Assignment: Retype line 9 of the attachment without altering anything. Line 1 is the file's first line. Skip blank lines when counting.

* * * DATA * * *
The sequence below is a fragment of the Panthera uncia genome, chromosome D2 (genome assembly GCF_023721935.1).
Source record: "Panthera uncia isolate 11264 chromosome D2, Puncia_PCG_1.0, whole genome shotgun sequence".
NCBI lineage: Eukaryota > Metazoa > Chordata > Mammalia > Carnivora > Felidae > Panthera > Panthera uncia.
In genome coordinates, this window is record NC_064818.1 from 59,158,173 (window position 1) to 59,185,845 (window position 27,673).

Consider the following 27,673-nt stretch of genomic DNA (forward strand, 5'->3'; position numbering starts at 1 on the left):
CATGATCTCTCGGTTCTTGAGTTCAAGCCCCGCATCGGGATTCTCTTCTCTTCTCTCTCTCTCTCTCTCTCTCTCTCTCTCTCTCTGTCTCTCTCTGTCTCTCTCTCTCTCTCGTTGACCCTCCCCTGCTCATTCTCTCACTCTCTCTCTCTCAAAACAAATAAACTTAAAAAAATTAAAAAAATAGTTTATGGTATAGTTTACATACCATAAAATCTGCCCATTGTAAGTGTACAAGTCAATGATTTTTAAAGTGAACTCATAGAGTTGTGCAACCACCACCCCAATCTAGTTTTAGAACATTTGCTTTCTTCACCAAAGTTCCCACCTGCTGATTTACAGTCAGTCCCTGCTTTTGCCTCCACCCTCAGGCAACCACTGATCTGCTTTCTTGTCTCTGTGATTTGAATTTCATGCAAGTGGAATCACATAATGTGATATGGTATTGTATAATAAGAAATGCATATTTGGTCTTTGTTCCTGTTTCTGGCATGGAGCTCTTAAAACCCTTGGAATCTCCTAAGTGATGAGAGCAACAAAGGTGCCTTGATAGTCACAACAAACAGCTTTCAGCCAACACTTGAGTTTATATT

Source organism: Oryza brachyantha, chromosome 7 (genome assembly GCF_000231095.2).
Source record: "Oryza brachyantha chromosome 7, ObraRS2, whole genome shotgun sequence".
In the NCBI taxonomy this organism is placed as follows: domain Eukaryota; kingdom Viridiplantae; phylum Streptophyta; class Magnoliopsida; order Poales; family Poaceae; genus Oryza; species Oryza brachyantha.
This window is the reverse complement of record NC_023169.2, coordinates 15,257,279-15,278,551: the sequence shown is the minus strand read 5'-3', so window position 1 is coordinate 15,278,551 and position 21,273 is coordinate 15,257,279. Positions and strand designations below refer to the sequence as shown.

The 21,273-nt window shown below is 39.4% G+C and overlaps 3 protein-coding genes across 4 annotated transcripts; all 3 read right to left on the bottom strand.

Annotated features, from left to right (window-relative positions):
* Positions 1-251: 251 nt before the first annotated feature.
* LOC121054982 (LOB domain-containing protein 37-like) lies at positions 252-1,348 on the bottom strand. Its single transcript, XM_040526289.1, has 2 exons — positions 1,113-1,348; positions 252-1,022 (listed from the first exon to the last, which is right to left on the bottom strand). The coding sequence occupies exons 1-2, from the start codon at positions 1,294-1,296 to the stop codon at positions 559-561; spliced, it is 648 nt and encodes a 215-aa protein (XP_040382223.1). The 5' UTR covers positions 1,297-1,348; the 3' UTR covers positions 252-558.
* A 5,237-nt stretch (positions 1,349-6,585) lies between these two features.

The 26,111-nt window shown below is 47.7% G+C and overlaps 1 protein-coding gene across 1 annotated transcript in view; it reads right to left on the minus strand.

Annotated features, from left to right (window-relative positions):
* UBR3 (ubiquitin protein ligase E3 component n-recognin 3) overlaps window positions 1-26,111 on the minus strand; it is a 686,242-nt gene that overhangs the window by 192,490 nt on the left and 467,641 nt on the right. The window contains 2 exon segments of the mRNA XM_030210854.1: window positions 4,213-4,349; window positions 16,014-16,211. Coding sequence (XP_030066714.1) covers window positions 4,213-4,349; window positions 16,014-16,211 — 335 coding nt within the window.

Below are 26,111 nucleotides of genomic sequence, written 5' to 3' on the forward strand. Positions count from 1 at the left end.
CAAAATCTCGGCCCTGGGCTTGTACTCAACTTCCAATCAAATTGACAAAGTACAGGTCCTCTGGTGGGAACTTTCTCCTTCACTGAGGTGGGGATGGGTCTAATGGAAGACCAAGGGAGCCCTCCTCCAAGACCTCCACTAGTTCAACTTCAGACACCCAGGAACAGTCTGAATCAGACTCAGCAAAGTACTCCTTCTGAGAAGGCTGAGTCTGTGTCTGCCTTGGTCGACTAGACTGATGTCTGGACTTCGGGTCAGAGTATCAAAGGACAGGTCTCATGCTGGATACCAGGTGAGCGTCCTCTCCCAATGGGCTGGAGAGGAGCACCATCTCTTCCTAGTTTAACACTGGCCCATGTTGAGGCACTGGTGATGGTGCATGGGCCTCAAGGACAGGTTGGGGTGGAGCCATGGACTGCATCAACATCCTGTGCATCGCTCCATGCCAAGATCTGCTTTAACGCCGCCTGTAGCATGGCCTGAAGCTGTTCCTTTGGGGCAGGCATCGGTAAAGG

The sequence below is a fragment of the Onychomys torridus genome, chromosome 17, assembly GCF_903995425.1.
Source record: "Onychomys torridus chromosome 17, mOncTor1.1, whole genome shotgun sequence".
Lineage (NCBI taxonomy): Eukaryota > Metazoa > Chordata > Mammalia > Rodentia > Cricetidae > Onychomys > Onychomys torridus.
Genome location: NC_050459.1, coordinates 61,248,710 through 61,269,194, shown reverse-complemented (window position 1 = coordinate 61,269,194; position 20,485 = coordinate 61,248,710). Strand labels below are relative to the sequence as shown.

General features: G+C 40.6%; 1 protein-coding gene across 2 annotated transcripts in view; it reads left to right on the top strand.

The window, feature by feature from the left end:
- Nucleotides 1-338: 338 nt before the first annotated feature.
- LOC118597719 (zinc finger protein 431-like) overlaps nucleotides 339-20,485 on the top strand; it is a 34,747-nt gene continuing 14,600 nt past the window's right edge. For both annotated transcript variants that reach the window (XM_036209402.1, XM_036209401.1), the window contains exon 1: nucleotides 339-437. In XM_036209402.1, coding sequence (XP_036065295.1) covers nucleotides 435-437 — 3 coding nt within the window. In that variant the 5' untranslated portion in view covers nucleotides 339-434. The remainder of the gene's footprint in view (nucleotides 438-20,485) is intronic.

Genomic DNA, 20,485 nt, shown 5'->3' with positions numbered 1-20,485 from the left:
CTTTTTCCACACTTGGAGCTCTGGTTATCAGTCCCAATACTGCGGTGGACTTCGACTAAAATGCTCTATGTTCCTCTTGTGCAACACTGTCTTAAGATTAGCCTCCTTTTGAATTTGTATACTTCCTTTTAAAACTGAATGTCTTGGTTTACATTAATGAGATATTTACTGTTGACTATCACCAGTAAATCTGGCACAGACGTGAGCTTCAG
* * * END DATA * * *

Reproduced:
In the NCBI taxonomy this organism is placed as follows: domain Eukaryota; kingdom Viridiplantae; phylum Streptophyta; class Magnoliopsida; order Poales; family Poaceae; genus Oryza; species Oryza brachyantha.